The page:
Angels of the north
With long wings beating slowly, these owls bring to mind large, pale moths. Seemingly without any effort, they fly low over rough grassland or saltmarsh, patiently tacking back and forth as they search for voles. In her recent book Owl Sense (Guardian Faber), Miriam Darlington coined the term ‘earsight’ to describe the way in which owls such as these hunt using 3D mental maps built entirely from sound. When a ‘shortie’ finally hears the faint rustle of tiny paws, it twists suddenly, then drops like a stone to snatch its hidden prey. Its talons may grip fur before it even sees the meal.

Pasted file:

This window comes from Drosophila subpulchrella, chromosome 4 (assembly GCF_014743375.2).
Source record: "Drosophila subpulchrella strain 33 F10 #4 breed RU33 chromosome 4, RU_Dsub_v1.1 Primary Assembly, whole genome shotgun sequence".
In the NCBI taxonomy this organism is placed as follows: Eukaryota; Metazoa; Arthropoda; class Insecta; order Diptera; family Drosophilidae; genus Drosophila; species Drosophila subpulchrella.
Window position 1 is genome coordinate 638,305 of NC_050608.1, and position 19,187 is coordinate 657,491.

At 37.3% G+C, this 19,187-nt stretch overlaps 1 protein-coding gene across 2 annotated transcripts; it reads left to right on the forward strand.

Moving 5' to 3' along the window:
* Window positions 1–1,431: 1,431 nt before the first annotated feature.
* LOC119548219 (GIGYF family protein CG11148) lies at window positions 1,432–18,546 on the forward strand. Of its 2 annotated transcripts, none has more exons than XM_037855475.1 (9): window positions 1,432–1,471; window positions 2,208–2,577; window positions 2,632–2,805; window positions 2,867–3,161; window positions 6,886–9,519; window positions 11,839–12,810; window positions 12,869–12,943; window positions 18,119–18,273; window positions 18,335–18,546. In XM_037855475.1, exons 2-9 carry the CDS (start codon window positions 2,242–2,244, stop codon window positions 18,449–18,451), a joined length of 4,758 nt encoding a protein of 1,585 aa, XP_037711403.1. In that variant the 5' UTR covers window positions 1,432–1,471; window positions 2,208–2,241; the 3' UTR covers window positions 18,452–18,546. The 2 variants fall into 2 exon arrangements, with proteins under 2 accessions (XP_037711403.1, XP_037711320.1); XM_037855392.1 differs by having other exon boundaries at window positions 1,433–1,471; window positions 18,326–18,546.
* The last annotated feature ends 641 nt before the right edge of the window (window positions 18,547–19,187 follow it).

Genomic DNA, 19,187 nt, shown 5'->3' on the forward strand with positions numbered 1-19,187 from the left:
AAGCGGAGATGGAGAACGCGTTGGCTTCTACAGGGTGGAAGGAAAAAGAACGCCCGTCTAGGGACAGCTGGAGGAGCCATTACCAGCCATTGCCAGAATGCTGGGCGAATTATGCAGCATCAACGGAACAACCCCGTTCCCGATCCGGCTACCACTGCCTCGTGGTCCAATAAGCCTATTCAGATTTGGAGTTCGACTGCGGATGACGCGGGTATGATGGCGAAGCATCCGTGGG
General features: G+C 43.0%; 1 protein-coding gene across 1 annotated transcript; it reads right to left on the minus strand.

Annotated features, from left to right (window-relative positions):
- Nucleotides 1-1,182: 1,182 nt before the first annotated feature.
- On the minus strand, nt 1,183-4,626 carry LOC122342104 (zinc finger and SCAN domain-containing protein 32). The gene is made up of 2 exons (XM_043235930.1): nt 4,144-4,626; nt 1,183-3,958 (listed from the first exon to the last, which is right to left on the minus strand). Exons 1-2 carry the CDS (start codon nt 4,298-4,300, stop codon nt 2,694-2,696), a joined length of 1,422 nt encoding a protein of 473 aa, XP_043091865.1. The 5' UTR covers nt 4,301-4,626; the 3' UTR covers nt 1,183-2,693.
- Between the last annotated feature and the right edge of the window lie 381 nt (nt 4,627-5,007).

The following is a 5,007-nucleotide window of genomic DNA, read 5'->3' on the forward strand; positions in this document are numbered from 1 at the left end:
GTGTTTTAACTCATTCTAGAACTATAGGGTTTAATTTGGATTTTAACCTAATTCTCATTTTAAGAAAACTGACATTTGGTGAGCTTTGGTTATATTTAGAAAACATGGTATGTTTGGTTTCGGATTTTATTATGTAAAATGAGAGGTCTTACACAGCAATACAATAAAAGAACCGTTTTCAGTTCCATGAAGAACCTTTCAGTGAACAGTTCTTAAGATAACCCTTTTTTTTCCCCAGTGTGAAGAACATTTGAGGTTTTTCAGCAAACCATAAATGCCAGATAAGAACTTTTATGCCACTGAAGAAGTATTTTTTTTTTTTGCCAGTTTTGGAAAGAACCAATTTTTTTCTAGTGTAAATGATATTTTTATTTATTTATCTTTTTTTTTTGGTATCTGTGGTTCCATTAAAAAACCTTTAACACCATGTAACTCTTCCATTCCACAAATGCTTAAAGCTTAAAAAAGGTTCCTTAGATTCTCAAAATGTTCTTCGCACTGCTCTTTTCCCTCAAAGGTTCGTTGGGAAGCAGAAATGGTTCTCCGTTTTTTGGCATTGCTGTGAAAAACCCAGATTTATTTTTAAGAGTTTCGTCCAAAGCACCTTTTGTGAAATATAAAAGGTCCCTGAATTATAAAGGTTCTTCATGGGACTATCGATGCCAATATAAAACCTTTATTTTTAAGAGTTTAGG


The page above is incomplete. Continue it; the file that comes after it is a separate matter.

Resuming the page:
Around 1,400 pairs of shorteared owls nest in Britain, mostly in Scotland and northern England, though numbers fluctuate naturally according to the boom-and-bust cycle of vole populations. In October many of our birds head to coasts for the winter, while the rest migrate south as far as the Mediterranean. Meanwhile, more of the owls are arriving from northern breeding grounds in Scandinavia. It’s impressive to think that these beautiful birds, with their floaty flight style, are capable of crossing the churning brown waters of the North Sea.
Watch a BTO video about owl identification: bto.org/about-birds/bird-id